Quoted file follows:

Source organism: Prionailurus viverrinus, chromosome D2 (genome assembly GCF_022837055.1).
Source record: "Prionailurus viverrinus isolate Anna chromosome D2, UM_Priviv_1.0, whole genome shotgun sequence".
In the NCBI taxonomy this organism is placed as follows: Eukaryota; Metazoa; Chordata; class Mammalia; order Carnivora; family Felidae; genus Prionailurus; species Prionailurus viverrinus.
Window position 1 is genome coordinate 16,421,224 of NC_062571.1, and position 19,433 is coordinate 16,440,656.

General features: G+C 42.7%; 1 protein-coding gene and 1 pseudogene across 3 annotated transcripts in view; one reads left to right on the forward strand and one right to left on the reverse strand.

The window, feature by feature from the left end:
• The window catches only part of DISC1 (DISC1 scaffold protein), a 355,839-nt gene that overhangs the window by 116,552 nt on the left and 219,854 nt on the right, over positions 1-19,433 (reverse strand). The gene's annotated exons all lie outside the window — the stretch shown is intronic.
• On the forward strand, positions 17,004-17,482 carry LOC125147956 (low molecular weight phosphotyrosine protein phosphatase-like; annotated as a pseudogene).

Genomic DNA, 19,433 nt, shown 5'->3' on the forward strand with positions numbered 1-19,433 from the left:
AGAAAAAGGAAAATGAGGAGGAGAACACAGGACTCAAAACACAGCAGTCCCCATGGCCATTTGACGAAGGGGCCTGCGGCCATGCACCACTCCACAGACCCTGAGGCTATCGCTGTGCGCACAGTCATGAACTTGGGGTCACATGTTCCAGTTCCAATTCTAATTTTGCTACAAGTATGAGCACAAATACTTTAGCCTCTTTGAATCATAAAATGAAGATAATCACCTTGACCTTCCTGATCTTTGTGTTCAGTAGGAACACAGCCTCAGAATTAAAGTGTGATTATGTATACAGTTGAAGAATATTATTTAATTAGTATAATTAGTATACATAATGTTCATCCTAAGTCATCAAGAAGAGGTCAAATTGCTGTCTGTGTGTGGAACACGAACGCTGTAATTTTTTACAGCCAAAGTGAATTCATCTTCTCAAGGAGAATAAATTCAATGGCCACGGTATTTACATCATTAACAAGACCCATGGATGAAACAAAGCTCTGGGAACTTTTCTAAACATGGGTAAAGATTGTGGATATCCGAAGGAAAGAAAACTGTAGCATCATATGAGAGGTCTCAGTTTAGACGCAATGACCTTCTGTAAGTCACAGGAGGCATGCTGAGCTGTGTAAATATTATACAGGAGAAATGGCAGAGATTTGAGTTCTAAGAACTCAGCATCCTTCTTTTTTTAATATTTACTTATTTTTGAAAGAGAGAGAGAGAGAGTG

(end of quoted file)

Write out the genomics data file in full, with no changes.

Source organism: Prionailurus viverrinus, chromosome D2 (genome assembly GCF_022837055.1).
Source record: "Prionailurus viverrinus isolate Anna chromosome D2, UM_Priviv_1.0, whole genome shotgun sequence".
In the NCBI taxonomy this organism is placed as follows: Eukaryota; Metazoa; Chordata; class Mammalia; order Carnivora; family Felidae; genus Prionailurus; species Prionailurus viverrinus.
Window position 1 is genome coordinate 16,421,224 of NC_062571.1, and position 19,433 is coordinate 16,440,656.

General features: G+C 42.7%; 1 protein-coding gene and 1 pseudogene across 3 annotated transcripts in view; one reads left to right on the forward strand and one right to left on the reverse strand.

The window, feature by feature from the left end:
• The window catches only part of DISC1 (DISC1 scaffold protein), a 355,839-nt gene that overhangs the window by 116,552 nt on the left and 219,854 nt on the right, over positions 1-19,433 (reverse strand). The gene's annotated exons all lie outside the window — the stretch shown is intronic.
• On the forward strand, positions 17,004-17,482 carry LOC125147956 (low molecular weight phosphotyrosine protein phosphatase-like; annotated as a pseudogene).

Genomic DNA, 19,433 nt, shown 5'->3' on the forward strand with positions numbered 1-19,433 from the left:
AGAAAAAGGAAAATGAGGAGGAGAACACAGGACTCAAAACACAGCAGTCCCCATGGCCATTTGACGAAGGGGCCTGCGGCCATGCACCACTCCACAGACCCTGAGGCTATCGCTGTGCGCACAGTCATGAACTTGGGGTCACATGTTCCAGTTCCAATTCTAATTTTGCTACAAGTATGAGCACAAATACTTTAGCCTCTTTGAATCATAAAATGAAGATAATCACCTTGACCTTCCTGATCTTTGTGTTCAGTAGGAACACAGCCTCAGAATTAAAGTGTGATTATGTATACAGTTGAAGAATATTATTTAATTAGTATAATTAGTATACATAATGTTCATCCTAAGTCATCAAGAAGAGGTCAAATTGCTGTCTGTGTGTGGAACACGAACGCTGTAATTTTTTACAGCCAAAGTGAATTCATCTTCTCAAGGAGAATAAATTCAATGGCCACGGTATTTACATCATTAACAAGACCCATGGATGAAACAAAGCTCTGGGAACTTTTCTAAACATGGGTAAAGATTGTGGATATCCGAAGGAAAGAAAACTGTAGCATCATATGAGAGGTCTCAGTTTAGACGCAATGACCTTCTGTAAGTCACAGGAGGCATGCTGAGCTGTGTAAATATTATACAGGAGAAATGGCAGAGATTTGAGTTCTAAGAACTCAGCATCCTTCTTTTTTTAATATTTACTTATTTTTGAAAGAGAGAGAGAGAGAGTG